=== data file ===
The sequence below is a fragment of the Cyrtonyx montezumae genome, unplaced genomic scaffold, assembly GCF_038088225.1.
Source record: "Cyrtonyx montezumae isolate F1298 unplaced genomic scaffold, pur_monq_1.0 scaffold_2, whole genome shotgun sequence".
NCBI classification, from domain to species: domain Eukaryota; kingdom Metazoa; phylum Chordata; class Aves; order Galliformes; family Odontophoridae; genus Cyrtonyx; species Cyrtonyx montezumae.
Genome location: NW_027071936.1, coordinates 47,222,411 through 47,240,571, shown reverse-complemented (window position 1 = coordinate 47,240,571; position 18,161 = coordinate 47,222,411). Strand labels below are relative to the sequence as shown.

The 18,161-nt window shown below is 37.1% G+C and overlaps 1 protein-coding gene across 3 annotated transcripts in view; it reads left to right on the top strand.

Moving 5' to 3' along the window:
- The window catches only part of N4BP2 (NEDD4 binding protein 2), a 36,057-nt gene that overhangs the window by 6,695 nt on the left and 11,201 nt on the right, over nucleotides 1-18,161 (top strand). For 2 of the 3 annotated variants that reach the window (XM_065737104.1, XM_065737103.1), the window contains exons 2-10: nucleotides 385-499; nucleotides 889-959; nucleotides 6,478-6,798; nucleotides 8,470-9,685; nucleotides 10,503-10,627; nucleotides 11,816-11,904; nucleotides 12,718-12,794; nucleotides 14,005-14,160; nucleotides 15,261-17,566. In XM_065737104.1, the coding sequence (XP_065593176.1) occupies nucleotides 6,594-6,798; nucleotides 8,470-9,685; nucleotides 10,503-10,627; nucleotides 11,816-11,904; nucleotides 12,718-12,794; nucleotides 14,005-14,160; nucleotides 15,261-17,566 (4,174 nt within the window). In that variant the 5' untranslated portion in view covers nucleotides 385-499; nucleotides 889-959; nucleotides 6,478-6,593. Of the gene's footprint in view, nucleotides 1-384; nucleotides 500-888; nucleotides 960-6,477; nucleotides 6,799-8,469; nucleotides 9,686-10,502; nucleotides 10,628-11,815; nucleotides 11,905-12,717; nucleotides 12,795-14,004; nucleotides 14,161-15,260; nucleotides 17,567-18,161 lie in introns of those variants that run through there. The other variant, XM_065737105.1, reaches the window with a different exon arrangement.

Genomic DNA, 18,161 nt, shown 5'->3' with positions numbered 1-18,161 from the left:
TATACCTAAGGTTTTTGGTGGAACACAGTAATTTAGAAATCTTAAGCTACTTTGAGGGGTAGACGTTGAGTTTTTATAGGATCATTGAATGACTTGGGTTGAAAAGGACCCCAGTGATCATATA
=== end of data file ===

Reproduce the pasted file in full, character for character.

The sequence below is a fragment of the Cyrtonyx montezumae genome, unplaced genomic scaffold, assembly GCF_038088225.1.
Source record: "Cyrtonyx montezumae isolate F1298 unplaced genomic scaffold, pur_monq_1.0 scaffold_2, whole genome shotgun sequence".
NCBI classification, from domain to species: domain Eukaryota; kingdom Metazoa; phylum Chordata; class Aves; order Galliformes; family Odontophoridae; genus Cyrtonyx; species Cyrtonyx montezumae.
Genome location: NW_027071936.1, coordinates 47,222,411 through 47,240,571, shown reverse-complemented (window position 1 = coordinate 47,240,571; position 18,161 = coordinate 47,222,411). Strand labels below are relative to the sequence as shown.

The 18,161-nt window shown below is 37.1% G+C and overlaps 1 protein-coding gene across 3 annotated transcripts in view; it reads left to right on the top strand.

Moving 5' to 3' along the window:
- The window catches only part of N4BP2 (NEDD4 binding protein 2), a 36,057-nt gene that overhangs the window by 6,695 nt on the left and 11,201 nt on the right, over nucleotides 1-18,161 (top strand). For 2 of the 3 annotated variants that reach the window (XM_065737104.1, XM_065737103.1), the window contains exons 2-10: nucleotides 385-499; nucleotides 889-959; nucleotides 6,478-6,798; nucleotides 8,470-9,685; nucleotides 10,503-10,627; nucleotides 11,816-11,904; nucleotides 12,718-12,794; nucleotides 14,005-14,160; nucleotides 15,261-17,566. In XM_065737104.1, the coding sequence (XP_065593176.1) occupies nucleotides 6,594-6,798; nucleotides 8,470-9,685; nucleotides 10,503-10,627; nucleotides 11,816-11,904; nucleotides 12,718-12,794; nucleotides 14,005-14,160; nucleotides 15,261-17,566 (4,174 nt within the window). In that variant the 5' untranslated portion in view covers nucleotides 385-499; nucleotides 889-959; nucleotides 6,478-6,593. Of the gene's footprint in view, nucleotides 1-384; nucleotides 500-888; nucleotides 960-6,477; nucleotides 6,799-8,469; nucleotides 9,686-10,502; nucleotides 10,628-11,815; nucleotides 11,905-12,717; nucleotides 12,795-14,004; nucleotides 14,161-15,260; nucleotides 17,567-18,161 lie in introns of those variants that run through there. The other variant, XM_065737105.1, reaches the window with a different exon arrangement.

Genomic DNA, 18,161 nt, shown 5'->3' with positions numbered 1-18,161 from the left:
TATACCTAAGGTTTTTGGTGGAACACAGTAATTTAGAAATCTTAAGCTACTTTGAGGGGTAGACGTTGAGTTTTTATAGGATCATTGAATGACTTGGGTTGAAAAGGACCCCAGTGATCATATA